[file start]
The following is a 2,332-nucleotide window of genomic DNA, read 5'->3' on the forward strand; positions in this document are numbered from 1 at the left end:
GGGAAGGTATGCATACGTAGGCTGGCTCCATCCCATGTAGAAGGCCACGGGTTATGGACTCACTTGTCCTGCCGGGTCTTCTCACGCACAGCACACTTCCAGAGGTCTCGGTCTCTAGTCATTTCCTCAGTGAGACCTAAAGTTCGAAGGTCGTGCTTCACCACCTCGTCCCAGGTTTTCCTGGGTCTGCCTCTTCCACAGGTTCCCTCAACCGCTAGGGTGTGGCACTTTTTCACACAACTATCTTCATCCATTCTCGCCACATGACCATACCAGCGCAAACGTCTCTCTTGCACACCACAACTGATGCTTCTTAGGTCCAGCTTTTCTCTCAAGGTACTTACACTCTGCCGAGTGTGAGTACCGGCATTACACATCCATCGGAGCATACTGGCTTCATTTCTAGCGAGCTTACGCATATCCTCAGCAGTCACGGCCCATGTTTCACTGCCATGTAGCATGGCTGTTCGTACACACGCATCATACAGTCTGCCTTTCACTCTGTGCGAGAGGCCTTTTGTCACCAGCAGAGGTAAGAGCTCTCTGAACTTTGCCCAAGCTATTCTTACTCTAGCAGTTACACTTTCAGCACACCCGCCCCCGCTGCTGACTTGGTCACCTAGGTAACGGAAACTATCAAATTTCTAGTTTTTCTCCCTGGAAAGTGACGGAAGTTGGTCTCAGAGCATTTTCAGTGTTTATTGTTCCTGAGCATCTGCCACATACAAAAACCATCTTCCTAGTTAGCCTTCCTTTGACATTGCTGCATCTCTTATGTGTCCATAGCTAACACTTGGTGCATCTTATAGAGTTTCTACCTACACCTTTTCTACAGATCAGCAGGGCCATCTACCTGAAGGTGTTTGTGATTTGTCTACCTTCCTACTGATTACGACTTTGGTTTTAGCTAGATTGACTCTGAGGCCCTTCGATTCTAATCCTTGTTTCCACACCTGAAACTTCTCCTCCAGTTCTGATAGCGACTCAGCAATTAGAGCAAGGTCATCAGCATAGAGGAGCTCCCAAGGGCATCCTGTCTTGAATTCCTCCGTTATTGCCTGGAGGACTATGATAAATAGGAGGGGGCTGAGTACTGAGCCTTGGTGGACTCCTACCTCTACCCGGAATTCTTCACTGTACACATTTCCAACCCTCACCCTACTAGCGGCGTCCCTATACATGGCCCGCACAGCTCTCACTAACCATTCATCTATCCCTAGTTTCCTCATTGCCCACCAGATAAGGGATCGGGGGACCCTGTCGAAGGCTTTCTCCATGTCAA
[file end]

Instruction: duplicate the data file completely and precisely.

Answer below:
The following is a 2,332-nucleotide window of genomic DNA, read 5'->3' on the forward strand; positions in this document are numbered from 1 at the left end:
GGGAAGGTATGCATACGTAGGCTGGCTCCATCCCATGTAGAAGGCCACGGGTTATGGACTCACTTGTCCTGCCGGGTCTTCTCACGCACAGCACACTTCCAGAGGTCTCGGTCTCTAGTCATTTCCTCAGTGAGACCTAAAGTTCGAAGGTCGTGCTTCACCACCTCGTCCCAGGTTTTCCTGGGTCTGCCTCTTCCACAGGTTCCCTCAACCGCTAGGGTGTGGCACTTTTTCACACAACTATCTTCATCCATTCTCGCCACATGACCATACCAGCGCAAACGTCTCTCTTGCACACCACAACTGATGCTTCTTAGGTCCAGCTTTTCTCTCAAGGTACTTACACTCTGCCGAGTGTGAGTACCGGCATTACACATCCATCGGAGCATACTGGCTTCATTTCTAGCGAGCTTACGCATATCCTCAGCAGTCACGGCCCATGTTTCACTGCCATGTAGCATGGCTGTTCGTACACACGCATCATACAGTCTGCCTTTCACTCTGTGCGAGAGGCCTTTTGTCACCAGCAGAGGTAAGAGCTCTCTGAACTTTGCCCAAGCTATTCTTACTCTAGCAGTTACACTTTCAGCACACCCGCCCCCGCTGCTGACTTGGTCACCTAGGTAACGGAAACTATCAAATTTCTAGTTTTTCTCCCTGGAAAGTGACGGAAGTTGGTCTCAGAGCATTTTCAGTGTTTATTGTTCCTGAGCATCTGCCACATACAAAAACCATCTTCCTAGTTAGCCTTCCTTTGACATTGCTGCATCTCTTATGTGTCCATAGCTAACACTTGGTGCATCTTATAGAGTTTCTACCTACACCTTTTCTACAGATCAGCAGGGCCATCTACCTGAAGGTGTTTGTGATTTGTCTACCTTCCTACTGATTACGACTTTGGTTTTAGCTAGATTGACTCTGAGGCCCTTCGATTCTAATCCTTGTTTCCACACCTGAAACTTCTCCTCCAGTTCTGATAGCGACTCAGCAATTAGAGCAAGGTCATCAGCATAGAGGAGCTCCCAAGGGCATCCTGTCTTGAATTCCTCCGTTATTGCCTGGAGGACTATGATAAATAGGAGGGGGCTGAGTACTGAGCCTTGGTGGACTCCTACCTCTACCCGGAATTCTTCACTGTACACATTTCCAACCCTCACCCTACTAGCGGCGTCCCTATACATGGCCCGCACAGCTCTCACTAACCATTCATCTATCCCTAGTTTCCTCATTGCCCACCAGATAAGGGATCGGGGGACCCTGTCGAAGGCTTTCTCCATGTCAA